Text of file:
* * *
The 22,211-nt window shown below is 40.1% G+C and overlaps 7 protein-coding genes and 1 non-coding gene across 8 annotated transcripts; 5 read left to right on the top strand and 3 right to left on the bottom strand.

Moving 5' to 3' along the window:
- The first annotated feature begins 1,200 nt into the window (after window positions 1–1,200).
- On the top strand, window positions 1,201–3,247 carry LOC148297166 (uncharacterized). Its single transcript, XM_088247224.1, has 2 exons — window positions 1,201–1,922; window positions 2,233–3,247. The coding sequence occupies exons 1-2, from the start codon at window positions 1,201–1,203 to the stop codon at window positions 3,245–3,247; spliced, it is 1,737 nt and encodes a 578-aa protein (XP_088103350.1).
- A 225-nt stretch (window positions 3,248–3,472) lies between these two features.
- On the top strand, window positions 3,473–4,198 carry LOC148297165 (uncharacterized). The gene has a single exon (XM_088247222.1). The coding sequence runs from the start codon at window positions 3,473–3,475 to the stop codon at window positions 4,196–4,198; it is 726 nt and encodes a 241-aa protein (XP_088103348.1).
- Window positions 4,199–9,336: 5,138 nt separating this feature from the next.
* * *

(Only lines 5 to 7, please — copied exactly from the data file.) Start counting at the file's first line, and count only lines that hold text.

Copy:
- A 225-nt stretch (window positions 3,248–3,472) lies between these two features.
- On the top strand, window positions 3,473–4,198 carry LOC148297165 (uncharacterized). The gene has a single exon (XM_088247222.1). The coding sequence runs from the start codon at window positions 3,473–3,475 to the stop codon at window positions 4,196–4,198; it is 726 nt and encodes a 241-aa protein (XP_088103348.1).
- Window positions 4,199–9,336: 5,138 nt separating this feature from the next.